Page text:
Diagnosing Chiari Malformation
MRI's use magnets and radio waves to create detailed images. This is a safe and
painless test. It shows detailed images of the brain and other parts of the body.
Allowing the radiologist to assess where the cerebellar tonsils lie.
The best view when getting diagnosed is a brain MRI (as seen on the right), an image
the craniocervical junction can also allow for a good view of the cerebellum.
MRI's machines can have different strengths which impact their quality, these appear like 2T or 3T on their advertising. With the higher number denoting a stronger magnet and better quality. To learn more about MRI's go to our MRI page.
A specialised imaging they can do is called a CINE MRI. This will show how the CSF is flowing and show any areas of blockage. This can be helpful when surgeons are questioning performing surgery. It is NOT always required as some cases show obvious blockage in static images.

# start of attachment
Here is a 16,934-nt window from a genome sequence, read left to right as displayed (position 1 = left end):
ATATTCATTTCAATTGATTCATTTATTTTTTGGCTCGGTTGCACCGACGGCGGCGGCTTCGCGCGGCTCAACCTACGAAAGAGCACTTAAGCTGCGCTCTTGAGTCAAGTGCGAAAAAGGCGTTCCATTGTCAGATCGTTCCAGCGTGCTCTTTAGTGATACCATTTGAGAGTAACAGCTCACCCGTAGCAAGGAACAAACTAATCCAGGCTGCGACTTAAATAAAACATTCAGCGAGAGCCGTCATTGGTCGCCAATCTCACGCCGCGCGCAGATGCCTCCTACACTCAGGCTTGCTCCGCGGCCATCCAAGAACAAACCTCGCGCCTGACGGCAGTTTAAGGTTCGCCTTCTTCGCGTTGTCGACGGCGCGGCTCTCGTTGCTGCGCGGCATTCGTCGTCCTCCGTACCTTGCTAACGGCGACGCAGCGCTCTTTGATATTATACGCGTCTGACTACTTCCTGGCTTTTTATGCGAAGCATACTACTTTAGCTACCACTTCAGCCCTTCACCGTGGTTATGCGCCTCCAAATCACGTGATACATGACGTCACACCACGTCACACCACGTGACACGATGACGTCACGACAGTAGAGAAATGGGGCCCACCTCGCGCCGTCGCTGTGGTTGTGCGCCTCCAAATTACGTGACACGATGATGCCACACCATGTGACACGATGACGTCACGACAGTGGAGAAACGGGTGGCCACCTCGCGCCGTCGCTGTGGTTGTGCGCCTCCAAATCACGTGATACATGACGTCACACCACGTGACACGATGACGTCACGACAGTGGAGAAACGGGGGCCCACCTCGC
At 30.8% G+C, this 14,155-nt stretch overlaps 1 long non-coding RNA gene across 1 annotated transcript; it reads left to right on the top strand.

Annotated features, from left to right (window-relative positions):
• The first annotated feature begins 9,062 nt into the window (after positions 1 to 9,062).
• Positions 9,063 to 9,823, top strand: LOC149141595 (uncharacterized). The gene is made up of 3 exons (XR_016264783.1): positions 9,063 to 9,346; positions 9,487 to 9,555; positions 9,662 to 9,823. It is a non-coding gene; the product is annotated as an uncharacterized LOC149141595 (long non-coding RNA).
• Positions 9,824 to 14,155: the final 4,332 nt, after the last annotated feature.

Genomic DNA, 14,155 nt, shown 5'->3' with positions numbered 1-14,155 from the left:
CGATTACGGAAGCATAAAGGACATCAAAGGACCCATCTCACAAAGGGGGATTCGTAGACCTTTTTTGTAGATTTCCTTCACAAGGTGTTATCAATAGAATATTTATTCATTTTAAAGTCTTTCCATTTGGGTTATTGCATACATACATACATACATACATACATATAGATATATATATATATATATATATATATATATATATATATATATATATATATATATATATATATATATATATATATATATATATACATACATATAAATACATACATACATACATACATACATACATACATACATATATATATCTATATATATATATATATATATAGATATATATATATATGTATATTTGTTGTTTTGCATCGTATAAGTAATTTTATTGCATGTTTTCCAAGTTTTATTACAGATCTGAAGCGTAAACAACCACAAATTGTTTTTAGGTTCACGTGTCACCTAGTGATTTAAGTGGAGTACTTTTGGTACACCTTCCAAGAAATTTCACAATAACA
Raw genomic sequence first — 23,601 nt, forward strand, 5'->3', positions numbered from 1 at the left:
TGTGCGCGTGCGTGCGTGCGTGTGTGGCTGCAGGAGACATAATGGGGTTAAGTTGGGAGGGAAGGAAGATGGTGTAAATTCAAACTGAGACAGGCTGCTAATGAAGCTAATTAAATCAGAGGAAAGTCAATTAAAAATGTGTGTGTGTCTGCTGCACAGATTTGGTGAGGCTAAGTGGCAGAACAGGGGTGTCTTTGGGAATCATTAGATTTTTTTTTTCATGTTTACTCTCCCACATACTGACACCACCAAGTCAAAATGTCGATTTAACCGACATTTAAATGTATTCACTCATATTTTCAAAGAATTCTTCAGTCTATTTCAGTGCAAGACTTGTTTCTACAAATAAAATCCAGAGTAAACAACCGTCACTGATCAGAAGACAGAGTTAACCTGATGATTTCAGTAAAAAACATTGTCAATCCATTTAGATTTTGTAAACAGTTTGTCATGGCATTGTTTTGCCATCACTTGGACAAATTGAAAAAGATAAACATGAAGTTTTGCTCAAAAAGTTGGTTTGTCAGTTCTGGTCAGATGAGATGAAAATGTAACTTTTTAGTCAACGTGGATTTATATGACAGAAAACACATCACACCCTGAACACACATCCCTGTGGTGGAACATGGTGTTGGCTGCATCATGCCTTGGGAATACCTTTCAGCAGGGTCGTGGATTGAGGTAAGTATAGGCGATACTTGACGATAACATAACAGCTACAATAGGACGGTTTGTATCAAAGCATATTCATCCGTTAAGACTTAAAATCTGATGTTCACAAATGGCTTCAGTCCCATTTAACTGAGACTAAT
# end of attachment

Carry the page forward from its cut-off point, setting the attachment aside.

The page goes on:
Sometimes Chiari can be diagnosed via Computerized Tomography (CT), but a negative test does not rule out Chiari.
CT's uses x-ray scans to obtain cross-sections of the body. CT's expose the patient
to radiation. So are used sparingly. As MRI's show a much clearer image when
assessing Chiari it is preferred over CT's.
CT of Craniocervical Junction
MRI of Brain
The most accurate way to diagnose Chiari Malformation is via Magnetic Resonance Imaging (MRI).
Other tests/information your doctors may require include:
- Medical History
- Physical Exam
- Neurological Examination
These are used to assess if/how the chiari malformation is impacting the body.